Yeats and Irish coins

Published in Issue 2 (March/April 2018), Letters, Volume 26

Sir,—With regard to Tony Canavan’s review of the Central Bank Visitor Centre (HI 26.1, Jan./Feb. 2018) and the design of the new coinage for the Irish Free State, my impression was that W.B. Yeats, given his family connection to visual art and his pre-eminence as a poet, overshadowed everybody on the committee, including the secretary of the Department of Finance. Yeats was going to get what he wanted, and Yeats, from the very beginning, wanted Metcalfe: as a medallist and a Yorkshire man, he was used to working in miniature and he knew exactly what Irish animals looked like. Yeats justified using animals on the grounds that it would inform Irish farmers what their livestock should actually look like; a religious motif ran the risk of being taken out of circulation and hoarded as a sacred talisman, thus defeating the purpose. The competition was never anything more than a way of getting around the fact that Metcalfe was English. The other artists included people who had worked on monumental scales: small for them was not beautiful. Jerome O’Connor, who would do the statue of Robert Emmet now in St Stephen’s Green, to my mind the best public sculpture in Dublin, submitted designs, though one wouldn’t naturally be inclined to think of him as either an animal or miniature-size sculptor. All were duly paid for their contribution. In short, the whole thing had been a fix (so what’s new?), but one that produced the right result: Yeats got what he wanted. And they were very beautiful coins.—Yours etc.,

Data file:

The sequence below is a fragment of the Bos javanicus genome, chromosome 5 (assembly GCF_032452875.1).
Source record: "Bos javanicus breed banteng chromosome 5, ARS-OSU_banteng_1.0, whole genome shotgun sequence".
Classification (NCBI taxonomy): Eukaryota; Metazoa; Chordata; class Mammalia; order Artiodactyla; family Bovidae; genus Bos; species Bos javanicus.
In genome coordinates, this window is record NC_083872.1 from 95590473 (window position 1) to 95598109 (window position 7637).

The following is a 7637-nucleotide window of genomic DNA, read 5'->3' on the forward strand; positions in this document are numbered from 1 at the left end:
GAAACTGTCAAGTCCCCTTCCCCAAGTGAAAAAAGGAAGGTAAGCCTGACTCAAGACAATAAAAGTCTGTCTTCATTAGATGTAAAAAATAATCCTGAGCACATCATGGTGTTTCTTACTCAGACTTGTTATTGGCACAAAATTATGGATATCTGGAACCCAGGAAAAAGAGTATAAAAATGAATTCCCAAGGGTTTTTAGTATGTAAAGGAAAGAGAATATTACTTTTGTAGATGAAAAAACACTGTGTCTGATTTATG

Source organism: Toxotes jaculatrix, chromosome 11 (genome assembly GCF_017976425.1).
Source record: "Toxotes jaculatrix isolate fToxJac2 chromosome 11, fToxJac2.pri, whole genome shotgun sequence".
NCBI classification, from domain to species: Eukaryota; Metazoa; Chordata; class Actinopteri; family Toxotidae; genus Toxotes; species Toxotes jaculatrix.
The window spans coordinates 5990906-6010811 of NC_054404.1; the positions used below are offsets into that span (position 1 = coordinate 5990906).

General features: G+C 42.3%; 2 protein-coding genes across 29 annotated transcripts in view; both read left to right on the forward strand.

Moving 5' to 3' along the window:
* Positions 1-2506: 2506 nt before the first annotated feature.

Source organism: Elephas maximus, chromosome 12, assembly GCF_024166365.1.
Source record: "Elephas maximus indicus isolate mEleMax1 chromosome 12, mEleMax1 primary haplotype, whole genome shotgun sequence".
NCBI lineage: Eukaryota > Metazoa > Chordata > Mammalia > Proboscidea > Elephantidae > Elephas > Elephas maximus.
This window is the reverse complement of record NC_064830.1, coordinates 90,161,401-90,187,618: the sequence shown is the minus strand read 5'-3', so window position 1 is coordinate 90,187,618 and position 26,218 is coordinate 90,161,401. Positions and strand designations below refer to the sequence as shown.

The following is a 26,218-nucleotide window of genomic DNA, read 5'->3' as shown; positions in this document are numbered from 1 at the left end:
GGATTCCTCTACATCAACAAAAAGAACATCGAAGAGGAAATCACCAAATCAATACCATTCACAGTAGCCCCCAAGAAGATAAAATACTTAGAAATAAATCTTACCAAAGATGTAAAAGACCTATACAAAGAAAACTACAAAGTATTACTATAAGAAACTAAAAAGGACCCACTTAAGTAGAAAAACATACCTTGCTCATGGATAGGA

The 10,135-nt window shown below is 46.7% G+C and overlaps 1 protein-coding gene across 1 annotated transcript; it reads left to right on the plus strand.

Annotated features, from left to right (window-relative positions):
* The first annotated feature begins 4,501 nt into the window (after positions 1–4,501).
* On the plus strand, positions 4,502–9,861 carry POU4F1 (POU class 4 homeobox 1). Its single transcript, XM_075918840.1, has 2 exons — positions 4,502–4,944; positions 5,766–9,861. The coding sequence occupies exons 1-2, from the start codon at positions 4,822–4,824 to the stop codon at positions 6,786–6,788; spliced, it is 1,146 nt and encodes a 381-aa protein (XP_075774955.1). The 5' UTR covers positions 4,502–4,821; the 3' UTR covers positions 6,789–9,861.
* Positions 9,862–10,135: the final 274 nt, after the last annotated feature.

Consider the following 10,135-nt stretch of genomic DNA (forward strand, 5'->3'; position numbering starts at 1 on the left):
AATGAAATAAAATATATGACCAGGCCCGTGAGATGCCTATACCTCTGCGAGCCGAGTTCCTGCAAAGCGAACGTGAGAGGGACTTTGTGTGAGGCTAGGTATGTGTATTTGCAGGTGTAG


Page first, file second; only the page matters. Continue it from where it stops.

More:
Dublin 8


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